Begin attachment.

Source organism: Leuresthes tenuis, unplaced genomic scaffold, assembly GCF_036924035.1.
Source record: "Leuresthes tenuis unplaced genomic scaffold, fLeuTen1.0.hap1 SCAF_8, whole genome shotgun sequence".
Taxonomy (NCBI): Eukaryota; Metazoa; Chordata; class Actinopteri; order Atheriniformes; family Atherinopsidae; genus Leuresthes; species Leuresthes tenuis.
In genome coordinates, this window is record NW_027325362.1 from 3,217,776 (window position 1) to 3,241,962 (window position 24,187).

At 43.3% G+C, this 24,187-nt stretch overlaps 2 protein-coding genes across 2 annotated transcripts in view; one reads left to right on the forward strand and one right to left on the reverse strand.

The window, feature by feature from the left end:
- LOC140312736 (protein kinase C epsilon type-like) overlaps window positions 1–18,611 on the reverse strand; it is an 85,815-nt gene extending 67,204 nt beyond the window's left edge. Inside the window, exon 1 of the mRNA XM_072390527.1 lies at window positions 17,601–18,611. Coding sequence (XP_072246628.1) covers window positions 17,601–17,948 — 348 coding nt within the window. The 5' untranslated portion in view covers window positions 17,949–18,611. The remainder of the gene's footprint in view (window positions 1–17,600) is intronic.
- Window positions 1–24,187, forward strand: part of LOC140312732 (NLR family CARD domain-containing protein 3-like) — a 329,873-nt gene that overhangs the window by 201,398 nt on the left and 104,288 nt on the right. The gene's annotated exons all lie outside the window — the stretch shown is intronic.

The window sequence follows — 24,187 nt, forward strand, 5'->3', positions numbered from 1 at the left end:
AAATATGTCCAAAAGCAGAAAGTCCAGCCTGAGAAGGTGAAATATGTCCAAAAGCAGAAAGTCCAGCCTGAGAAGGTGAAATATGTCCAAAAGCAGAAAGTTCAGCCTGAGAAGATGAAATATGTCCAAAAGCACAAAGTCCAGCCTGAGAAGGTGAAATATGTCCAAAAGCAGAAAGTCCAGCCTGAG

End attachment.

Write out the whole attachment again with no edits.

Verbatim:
Source organism: Leuresthes tenuis, unplaced genomic scaffold, assembly GCF_036924035.1.
Source record: "Leuresthes tenuis unplaced genomic scaffold, fLeuTen1.0.hap1 SCAF_8, whole genome shotgun sequence".
Taxonomy (NCBI): Eukaryota; Metazoa; Chordata; class Actinopteri; order Atheriniformes; family Atherinopsidae; genus Leuresthes; species Leuresthes tenuis.
In genome coordinates, this window is record NW_027325362.1 from 3,217,776 (window position 1) to 3,241,962 (window position 24,187).

At 43.3% G+C, this 24,187-nt stretch overlaps 2 protein-coding genes across 2 annotated transcripts in view; one reads left to right on the forward strand and one right to left on the reverse strand.

The window, feature by feature from the left end:
- LOC140312736 (protein kinase C epsilon type-like) overlaps window positions 1–18,611 on the reverse strand; it is an 85,815-nt gene extending 67,204 nt beyond the window's left edge. Inside the window, exon 1 of the mRNA XM_072390527.1 lies at window positions 17,601–18,611. Coding sequence (XP_072246628.1) covers window positions 17,601–17,948 — 348 coding nt within the window. The 5' untranslated portion in view covers window positions 17,949–18,611. The remainder of the gene's footprint in view (window positions 1–17,600) is intronic.
- Window positions 1–24,187, forward strand: part of LOC140312732 (NLR family CARD domain-containing protein 3-like) — a 329,873-nt gene that overhangs the window by 201,398 nt on the left and 104,288 nt on the right. The gene's annotated exons all lie outside the window — the stretch shown is intronic.

The window sequence follows — 24,187 nt, forward strand, 5'->3', positions numbered from 1 at the left end:
AAATATGTCCAAAAGCAGAAAGTCCAGCCTGAGAAGGTGAAATATGTCCAAAAGCAGAAAGTCCAGCCTGAGAAGGTGAAATATGTCCAAAAGCAGAAAGTTCAGCCTGAGAAGATGAAATATGTCCAAAAGCACAAAGTCCAGCCTGAGAAGGTGAAATATGTCCAAAAGCAGAAAGTCCAGCCTGAG